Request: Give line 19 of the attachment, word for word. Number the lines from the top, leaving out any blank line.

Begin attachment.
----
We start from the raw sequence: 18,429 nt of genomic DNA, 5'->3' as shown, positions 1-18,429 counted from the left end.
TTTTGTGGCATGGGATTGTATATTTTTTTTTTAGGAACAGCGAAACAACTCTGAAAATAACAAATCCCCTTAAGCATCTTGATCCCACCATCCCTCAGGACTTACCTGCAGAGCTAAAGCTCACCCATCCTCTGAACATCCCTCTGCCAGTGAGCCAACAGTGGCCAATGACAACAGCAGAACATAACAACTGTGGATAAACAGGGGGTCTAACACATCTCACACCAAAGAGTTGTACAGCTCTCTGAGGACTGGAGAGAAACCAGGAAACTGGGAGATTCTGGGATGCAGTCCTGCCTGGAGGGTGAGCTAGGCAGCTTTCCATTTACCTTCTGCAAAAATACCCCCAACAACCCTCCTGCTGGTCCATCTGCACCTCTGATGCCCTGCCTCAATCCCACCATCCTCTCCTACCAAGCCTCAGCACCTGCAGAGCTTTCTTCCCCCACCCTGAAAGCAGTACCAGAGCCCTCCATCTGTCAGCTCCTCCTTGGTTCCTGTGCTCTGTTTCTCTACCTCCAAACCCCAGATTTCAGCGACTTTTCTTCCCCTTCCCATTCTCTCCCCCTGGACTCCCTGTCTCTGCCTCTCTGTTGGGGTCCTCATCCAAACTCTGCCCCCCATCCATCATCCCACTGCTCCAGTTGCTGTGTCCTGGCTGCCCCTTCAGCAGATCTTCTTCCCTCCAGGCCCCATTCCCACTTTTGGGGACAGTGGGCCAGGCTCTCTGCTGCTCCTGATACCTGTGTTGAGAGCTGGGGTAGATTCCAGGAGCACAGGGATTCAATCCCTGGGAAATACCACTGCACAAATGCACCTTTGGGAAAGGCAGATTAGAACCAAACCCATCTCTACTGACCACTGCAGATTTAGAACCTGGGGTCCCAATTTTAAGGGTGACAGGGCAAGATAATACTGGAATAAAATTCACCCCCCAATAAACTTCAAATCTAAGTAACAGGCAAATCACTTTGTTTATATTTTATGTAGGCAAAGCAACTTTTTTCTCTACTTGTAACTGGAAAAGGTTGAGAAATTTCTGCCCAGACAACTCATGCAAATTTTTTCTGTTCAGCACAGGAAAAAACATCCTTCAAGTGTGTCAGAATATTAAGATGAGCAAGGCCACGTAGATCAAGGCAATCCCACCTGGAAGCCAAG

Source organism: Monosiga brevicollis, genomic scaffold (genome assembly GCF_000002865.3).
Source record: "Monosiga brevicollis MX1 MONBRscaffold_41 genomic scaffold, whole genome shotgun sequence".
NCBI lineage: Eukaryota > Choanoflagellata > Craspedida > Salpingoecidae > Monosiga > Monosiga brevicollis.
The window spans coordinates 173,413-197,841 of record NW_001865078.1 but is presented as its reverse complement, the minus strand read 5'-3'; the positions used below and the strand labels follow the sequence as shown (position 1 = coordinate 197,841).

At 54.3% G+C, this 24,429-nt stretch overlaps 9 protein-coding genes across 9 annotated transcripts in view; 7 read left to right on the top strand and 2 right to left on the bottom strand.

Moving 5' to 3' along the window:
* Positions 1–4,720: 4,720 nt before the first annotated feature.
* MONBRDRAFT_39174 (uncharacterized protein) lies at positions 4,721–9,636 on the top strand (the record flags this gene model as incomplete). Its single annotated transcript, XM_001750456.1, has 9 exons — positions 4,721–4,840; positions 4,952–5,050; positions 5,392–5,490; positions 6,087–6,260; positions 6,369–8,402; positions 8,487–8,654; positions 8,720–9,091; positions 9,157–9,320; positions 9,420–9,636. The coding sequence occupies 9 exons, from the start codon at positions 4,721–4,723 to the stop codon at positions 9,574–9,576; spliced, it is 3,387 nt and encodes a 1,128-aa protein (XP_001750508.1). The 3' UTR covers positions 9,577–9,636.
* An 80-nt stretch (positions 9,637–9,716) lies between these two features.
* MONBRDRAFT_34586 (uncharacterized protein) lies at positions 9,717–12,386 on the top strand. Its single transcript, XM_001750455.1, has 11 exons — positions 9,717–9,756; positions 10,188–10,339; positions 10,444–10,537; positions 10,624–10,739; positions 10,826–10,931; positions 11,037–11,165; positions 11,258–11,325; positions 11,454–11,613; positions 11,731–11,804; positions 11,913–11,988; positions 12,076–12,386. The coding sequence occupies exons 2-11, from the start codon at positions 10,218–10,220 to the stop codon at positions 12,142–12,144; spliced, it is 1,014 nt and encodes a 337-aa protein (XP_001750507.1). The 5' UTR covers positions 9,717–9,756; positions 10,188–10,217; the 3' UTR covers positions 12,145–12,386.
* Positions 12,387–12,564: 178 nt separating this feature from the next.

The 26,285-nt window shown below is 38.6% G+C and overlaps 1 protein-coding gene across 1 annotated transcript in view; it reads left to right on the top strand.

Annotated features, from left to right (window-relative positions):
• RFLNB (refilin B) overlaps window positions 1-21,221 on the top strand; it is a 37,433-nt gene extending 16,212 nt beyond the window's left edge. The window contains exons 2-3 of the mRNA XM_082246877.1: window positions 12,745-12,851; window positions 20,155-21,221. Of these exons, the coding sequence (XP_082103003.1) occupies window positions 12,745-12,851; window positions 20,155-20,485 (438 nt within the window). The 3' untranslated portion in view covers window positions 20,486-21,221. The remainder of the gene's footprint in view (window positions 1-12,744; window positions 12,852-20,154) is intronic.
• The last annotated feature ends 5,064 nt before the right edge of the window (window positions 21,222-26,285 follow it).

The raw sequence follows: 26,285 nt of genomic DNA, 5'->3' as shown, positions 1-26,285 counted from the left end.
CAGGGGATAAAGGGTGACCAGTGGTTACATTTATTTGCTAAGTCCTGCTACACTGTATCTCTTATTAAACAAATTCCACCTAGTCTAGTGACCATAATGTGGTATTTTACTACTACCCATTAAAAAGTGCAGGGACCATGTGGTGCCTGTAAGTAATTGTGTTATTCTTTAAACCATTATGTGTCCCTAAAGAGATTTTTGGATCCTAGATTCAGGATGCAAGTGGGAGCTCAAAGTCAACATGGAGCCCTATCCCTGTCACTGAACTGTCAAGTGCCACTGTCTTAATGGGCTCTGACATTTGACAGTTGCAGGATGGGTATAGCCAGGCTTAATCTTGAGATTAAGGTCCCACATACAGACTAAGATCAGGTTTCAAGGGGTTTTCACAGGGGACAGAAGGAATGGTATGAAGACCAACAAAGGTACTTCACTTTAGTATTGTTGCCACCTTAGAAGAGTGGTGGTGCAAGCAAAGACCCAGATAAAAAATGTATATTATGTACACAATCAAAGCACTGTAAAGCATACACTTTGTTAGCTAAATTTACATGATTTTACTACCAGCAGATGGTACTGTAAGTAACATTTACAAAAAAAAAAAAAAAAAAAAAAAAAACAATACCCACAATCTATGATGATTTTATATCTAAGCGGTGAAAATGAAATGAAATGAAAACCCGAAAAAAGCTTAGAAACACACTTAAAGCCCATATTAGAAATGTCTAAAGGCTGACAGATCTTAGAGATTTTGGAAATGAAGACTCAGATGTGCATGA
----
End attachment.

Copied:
CAGGGGATAAAGGGTGACCAGTGGTTACATTTATTTGCTAAGTCCTGCTACACTGTATCTCTTATTAAACAAATTCCACCTAGTCTAGTGACCATAATGTGGTATTTTACTACTACCCATTAAAAAGTGCAGGGACCATGTGGTGCCTGTAAGTAATTGTGTTATTCTTTAAACCATTATGTGTCCCTAAAGAGATTTTTGGATCCTAGATTCAGGATGCAAGTGGGAGCTCAAAGTCAACATGGAGCCCTATCCCTGTCACTGAACTGTCAAGTGCCACTGTCTTAATGGGCTCTGACATTTGACAGTTGCAGGATGGGTATAGCCAGGCTTAATCTTGAGATTAAGGTCCCACATACAGACTAAGATCAGGTTTCAAGGGGTTTTCACAGGGGACAGAAGGAATGGTATGAAGACCAACAAAGGTACTTCACTTTAGTATTGTTGCCACCTTAGAAGAGTGGTGGTGCAAGCAAAGACCCAGATAAAAAATGTATATTATGTACACAATCAAAGCACTGTAAAGCATACACTTTGTTAGCTAAATTTACATGATTTTACTACCAGCAGATGGTACTGTAAGTAACATTTACAAAAAAAAAAAAAAAAAAAAAAAAAACAATACCCACAATCTATGATGATTTTATATCTAAGCGGTGAAAATGAAATGAAATGAAAACCCGAAAAAAGCTTAGAAACACACTTAAAGCCCATATTAGAAATGTCTAAAGGCTGACAGATCTTAGAGATTTTGGAAATGAAGACTCAGATGTGCATGA